On disarming the Janjawid, the US official said the peace agreement does not specify the disarmament means but the AU must make certain that they are disarmed and added: “The situation is dangerous and there are several conflicts between various groups. This means that it is important that international forces should back the agreement so as to impose peace.” Zoellick explained that his country is exerting efforts to bolster the African forces in Darfur now and pointed out that “President Bush is urging NATO to help in the planning operations. There are around 7,000 soldiers from the AU forces who need logistics support, like intelligence about the sites of disturbances, and they need to be provided with transport means that help them reach these areas as quickly as possible.” He added: “We want to bring UN forces as quickly as possible but this takes time. We need time to arrange these forces.” He pointed out that his country is in constant touch with Rwanda to increase its forces in Darfur.

He stressed that his four visits to Khartoum and Darfur demonstrated to him that the “Khartoum government itself admitted that its former method of action was negative and probably self-destructive.” He added: “The agreement between north and south Sudan that ended 21 years of fighting and the Darfur peace agreement now lay down a new structure for politics in Sudan. The central government in Sudan controlled politics for centuries and this will now change.” He explained that the United States believes it is important to “remind the Khartoum government that it is in their interest to continue in this direction.” He said: “US policy does not depend on pressure and threat only but also on dialogue with the others over what is best for them and for others as well.” He added: “The Darfur peace agreement gives the Sudanese Government a chance to save 2 million of its people, win international acceptance, and establish peace in their state.” He stressed: “We are working for more normal relations with Sudan. But this needs implementation of the peace agreements and not just signing them.” He added: “The Sudanese Government knows that if it goes along this new route and ends some of the terrible disagreements, it will gain greater international acceptance, and not just from the United States.”

Among the thorny points between the United States and Sudan that could be resolved in future, Zoellick noted: “We do not have representation at the ambassadors’ level. Even though we cooperated with them on some antiterrorism cases, Sudan remains on the list of countries that support terror and there are still sanctions imposed on it.” He added: “We told the Khartoum Government that we want to work for more normal relations and want more constructive relations with them and that we also wish to help them. The United States gives Sudan $1.3 billion a year but most of this is spent on keeping people alive. Is it not better to spend it on rebuilding the country?”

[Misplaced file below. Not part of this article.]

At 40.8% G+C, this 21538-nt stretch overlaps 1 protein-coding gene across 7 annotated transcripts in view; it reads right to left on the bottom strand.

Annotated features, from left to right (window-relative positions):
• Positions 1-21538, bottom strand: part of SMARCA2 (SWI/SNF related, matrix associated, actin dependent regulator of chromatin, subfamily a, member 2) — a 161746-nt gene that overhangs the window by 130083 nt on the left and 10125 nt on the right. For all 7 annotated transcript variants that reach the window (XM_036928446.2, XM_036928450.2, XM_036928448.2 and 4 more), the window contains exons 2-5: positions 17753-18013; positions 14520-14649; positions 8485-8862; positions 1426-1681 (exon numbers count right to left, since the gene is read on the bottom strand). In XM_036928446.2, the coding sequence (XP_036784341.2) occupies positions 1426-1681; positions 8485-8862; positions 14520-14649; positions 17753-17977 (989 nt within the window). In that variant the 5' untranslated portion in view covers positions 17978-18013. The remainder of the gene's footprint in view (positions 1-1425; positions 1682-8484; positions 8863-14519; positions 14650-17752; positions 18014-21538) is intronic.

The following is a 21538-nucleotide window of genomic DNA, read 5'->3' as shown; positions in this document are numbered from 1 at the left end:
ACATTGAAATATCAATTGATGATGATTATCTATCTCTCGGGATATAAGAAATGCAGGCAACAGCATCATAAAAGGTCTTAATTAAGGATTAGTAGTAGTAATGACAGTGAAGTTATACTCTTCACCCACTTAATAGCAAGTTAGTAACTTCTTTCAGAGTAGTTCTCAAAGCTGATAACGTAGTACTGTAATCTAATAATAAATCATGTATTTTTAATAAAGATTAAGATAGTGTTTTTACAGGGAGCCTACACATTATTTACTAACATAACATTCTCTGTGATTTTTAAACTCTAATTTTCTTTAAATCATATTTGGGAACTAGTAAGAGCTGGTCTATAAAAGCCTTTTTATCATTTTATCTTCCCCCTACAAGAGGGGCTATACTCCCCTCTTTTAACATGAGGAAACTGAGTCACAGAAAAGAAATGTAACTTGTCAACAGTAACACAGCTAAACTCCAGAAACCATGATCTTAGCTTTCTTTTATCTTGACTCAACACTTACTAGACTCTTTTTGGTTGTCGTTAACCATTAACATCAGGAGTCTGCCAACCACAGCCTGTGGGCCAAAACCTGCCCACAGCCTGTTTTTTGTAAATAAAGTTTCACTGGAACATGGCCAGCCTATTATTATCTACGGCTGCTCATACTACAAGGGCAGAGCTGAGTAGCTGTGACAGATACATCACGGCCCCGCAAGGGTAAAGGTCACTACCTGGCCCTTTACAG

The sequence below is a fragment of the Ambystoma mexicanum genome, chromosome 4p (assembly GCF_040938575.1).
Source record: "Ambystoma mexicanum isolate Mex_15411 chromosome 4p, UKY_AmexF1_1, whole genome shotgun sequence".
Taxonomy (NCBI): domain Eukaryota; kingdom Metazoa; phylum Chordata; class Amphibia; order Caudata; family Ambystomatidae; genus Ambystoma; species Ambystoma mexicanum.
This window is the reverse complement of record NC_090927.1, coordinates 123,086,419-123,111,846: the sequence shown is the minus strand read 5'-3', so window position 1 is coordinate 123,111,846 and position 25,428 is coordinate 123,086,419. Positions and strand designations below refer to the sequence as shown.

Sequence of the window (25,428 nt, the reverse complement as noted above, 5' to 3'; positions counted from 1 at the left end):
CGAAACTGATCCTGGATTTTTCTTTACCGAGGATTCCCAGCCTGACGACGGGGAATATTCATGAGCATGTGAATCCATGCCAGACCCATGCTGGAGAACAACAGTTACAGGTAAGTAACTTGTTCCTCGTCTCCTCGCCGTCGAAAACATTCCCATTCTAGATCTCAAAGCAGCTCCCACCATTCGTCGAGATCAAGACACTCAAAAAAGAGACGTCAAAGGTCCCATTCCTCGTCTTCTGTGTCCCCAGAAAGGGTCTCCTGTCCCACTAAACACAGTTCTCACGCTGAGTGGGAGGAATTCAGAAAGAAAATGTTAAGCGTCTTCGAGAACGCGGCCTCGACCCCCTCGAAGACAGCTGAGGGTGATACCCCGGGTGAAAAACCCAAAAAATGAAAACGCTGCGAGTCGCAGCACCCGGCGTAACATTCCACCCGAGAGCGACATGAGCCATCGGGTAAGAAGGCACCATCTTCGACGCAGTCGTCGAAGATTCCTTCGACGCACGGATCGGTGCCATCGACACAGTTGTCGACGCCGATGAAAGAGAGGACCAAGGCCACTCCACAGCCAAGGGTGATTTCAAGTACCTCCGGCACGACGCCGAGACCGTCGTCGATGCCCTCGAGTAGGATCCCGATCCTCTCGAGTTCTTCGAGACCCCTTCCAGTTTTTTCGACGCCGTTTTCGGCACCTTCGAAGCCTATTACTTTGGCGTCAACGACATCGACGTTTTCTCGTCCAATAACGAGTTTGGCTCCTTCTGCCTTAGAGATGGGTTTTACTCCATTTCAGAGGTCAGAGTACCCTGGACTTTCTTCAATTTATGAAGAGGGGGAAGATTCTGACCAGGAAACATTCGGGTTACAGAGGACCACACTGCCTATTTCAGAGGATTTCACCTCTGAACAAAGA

He pointed to the recent consolidation of US-Libyan relations as an example of the possibility of restoring relations with Sudan and said: “Developments with Libya are a good example, even though we have some points of dispute with it.”

Regarding the Sudanese Government’s stand on the Darfur agreement, Zoellick — who was the mediator between it and the rebels — said: “Difficult discussions took place but we were pleased in the end by the government’s acceptance of the agreement.” He added that Mini Arkoi Minawi, leader of the Sudan Liberation Movement, “took a courageous step by accepting the Darfur agreement. Minawi’s signing was important and some independent tribes and some followers of Abd-al-Wahid Nur, leader and founder of the Sudan Liberation Movement, expressed their support. Everyone is seeking to persuade the two factions that have not signed the agreement yet but it is they who will make the decision in the end.”

He expressed his support for the AU’s stand toward the parties that did not sign the Darfur agreement and said: “The AU is encouraging the parties to sign. But should some factions not sign, the AU would confront with force any party that tries to weaken or foil the agreement and bring back the suffering of the Darfur people.” He praised the AU and said “its work compared to its predecessor the OAU is like comparing day to night. It is today carrying out important work by enthusiastic people. Yet despite this, their action is not enough and they need backing.” He asserted that the UN mission to Darfur “will not replace the AU but build on what it has done.” He then underlined the need “to conduct a dialogue inside Darfur. There are tribes that are not represented in the government or the rebel parties. We need to listen to these tribes and broaden the representation to include them.” He added: “Acceptance of the agreement has to be built. Many do not know its details and even some of the rebels themselves did not read the document of between 80 and 90 pages.”